GE90-115B Maturation Program in Full Swing
FARNBOROUGH - The GE90-115B is entering its second year of the most aggressive jet engine maturation test program ever designed by General Electric Company.
A four-year program simulating approximately 20 years of typical airline service, the GE90-115B maturation program involves three GE90-115B full-up test engines, which will accumulate more than 30,000 cycles of simulated field operations by mid-2006, well ahead of any engine in revenue service. The test engines will be evaluated to identify and resolve any durability issues.
"We are 30 percent into our maturation program, and the engines have performed extremely well," said Chaker Chahrour, general manager of the GE90 Project. "The rigorous tests are enabling us to learn more about the engine and help us reduce maintenance costs by aligning repair development with the engine maintenance life cycle."
The fleet leader engine completed more than 2,700 cycles of endurance testing and is undergoing the first of five scheduled shop visits that will occur during 13,000 cycles of testing. At this shop visit, the engine will undergo routine maintenance and a new repair to the high-pressure compressor stage 1 blisk. Testing will resume in November 2004 at test sites of GE90 program revenue participants, IHI in Japan and Snecma Moteurs in France.
Last December, a second GE90-115B development engine completed 3,000 cycles and three 330-minute diversions at GE's test facility in Peebles, Ohio, as part of an extended twin-engine operations (ETOPS) ground demonstration. During the demonstration, the engine was the first GE90-115B engine to operate at more than two times the production vibration limits in both the high-pressure and low-pressure systems at multiple thrust levels. A complete teardown and piece-part inspection of the engine hardware were performed, and the Federal Aviation Administration approved the teardown report. This development engine will be rebuilt for additional tests in 2005.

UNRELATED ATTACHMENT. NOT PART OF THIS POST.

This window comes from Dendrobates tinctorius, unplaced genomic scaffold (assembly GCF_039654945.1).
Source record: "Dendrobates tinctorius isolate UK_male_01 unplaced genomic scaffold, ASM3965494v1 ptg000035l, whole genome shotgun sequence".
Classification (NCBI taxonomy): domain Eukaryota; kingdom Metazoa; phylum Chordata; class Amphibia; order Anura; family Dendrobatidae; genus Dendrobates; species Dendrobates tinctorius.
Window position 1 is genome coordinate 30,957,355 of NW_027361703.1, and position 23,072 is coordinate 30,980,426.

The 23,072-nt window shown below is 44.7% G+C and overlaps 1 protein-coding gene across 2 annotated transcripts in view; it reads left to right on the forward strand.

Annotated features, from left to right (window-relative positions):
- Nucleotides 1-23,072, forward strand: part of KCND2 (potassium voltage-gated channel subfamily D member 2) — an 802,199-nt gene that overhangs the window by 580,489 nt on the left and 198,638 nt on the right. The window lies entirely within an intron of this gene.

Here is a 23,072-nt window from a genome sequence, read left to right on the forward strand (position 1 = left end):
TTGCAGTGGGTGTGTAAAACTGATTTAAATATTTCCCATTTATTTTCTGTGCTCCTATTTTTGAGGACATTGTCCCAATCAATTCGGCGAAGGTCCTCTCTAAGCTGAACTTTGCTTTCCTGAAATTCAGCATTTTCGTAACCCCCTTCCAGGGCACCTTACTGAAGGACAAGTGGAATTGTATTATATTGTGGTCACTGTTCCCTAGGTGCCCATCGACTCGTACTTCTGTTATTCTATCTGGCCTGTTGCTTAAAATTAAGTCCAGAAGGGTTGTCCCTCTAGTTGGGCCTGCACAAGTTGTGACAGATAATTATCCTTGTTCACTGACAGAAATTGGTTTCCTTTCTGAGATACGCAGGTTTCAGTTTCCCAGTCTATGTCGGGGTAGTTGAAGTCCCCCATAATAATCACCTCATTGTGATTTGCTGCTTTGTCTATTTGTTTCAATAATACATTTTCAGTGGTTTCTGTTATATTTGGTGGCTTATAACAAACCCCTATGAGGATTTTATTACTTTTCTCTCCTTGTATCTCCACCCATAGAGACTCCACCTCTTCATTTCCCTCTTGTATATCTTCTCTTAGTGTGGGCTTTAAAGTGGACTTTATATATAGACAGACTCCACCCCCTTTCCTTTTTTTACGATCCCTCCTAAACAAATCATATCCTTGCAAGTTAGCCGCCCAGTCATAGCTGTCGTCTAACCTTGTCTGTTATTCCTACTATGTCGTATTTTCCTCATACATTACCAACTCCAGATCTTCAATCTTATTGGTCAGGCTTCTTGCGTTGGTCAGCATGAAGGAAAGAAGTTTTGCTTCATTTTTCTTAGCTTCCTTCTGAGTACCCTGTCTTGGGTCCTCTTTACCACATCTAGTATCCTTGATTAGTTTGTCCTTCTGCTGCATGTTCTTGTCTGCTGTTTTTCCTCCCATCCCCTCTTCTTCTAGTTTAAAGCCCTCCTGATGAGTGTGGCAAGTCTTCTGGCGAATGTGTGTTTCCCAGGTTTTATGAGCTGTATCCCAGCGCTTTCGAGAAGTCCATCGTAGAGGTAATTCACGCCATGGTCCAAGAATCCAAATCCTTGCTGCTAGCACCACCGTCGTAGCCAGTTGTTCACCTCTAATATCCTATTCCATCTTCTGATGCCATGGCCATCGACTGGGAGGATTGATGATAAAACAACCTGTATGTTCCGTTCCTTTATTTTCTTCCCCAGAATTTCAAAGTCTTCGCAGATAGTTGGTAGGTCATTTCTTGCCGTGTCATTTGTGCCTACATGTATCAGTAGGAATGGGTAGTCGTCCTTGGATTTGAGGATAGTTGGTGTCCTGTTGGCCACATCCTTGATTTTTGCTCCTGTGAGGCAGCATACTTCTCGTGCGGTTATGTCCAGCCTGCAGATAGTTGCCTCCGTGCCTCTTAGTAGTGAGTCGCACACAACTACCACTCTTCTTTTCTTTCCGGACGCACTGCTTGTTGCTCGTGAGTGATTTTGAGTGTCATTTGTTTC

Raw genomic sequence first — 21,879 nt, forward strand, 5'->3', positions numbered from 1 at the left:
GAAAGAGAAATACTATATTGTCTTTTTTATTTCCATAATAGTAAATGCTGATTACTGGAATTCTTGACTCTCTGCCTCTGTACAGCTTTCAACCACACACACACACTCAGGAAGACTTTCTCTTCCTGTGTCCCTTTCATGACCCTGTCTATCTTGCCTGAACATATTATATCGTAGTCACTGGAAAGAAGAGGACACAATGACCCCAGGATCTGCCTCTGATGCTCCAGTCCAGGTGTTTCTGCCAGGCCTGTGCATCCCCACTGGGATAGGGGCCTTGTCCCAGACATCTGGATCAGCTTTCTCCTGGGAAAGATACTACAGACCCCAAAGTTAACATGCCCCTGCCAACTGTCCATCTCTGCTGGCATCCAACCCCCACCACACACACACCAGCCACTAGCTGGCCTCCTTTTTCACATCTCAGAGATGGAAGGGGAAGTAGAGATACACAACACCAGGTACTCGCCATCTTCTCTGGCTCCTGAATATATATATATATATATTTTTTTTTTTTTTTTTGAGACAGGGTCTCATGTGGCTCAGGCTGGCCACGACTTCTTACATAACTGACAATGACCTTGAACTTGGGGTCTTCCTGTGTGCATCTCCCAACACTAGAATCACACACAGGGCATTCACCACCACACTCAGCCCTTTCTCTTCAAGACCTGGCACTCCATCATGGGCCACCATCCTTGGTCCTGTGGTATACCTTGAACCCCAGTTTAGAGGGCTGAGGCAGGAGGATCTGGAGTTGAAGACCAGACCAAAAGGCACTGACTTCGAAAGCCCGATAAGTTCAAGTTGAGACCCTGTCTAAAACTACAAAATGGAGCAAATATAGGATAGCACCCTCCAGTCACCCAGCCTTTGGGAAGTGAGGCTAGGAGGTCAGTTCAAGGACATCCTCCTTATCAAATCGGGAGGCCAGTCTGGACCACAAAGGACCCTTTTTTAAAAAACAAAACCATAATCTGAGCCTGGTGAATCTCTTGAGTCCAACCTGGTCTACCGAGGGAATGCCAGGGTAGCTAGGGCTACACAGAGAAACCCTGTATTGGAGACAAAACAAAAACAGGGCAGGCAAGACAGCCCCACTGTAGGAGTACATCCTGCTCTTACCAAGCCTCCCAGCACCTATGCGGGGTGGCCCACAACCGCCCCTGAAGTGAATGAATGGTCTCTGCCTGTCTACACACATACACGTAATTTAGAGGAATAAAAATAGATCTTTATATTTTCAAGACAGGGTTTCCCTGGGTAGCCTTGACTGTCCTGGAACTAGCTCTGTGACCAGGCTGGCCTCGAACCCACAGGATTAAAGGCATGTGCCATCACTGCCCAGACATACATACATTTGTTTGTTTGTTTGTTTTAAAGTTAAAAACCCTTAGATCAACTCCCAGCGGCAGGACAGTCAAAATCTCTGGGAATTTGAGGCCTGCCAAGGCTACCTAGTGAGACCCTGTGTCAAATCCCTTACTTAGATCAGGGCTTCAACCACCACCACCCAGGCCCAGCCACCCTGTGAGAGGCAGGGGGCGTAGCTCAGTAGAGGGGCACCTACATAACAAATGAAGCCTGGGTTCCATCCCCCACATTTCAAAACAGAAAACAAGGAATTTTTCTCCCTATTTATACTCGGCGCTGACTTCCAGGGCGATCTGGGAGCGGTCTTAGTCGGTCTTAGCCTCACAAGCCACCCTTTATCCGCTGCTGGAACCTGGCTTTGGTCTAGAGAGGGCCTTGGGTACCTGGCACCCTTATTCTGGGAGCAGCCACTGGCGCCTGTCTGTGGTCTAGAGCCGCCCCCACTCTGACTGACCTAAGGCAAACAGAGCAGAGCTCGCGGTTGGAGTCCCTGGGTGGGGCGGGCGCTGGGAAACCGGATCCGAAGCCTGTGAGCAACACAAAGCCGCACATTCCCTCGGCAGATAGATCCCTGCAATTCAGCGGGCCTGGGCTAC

In April 2004, testing began on a third development engine to validate the durability of the engine's hot section. This engine has completed 1,150 hot extended cycles, which involve running the engine at more severe conditions than it will experience in the field. Testing will conclude later this summer, and the engine will undergo a teardown to determine the impact to the hot section. A second hot section test on this engine is scheduled for late 2005.
The world's most powerful jet engine, the GE90-115B is certified at an unprecedented 115,000 pounds (512 kN) thrust and serves as the powerplant for Boeing's 777-300ER and 777-200LR aircraft. A total of 76 longer-range 777s have been ordered, and the GE90-115B engine orders are valued at more than $2.6 billion. The first 777-300ER aircraft entered passenger service with Air France, in April 2004.
GE Transportation - Aircraft Engines, a part of General Electric Company (NYSE: GE), is one of the world's leading manufacturers of jet engines for civil and military aircraft.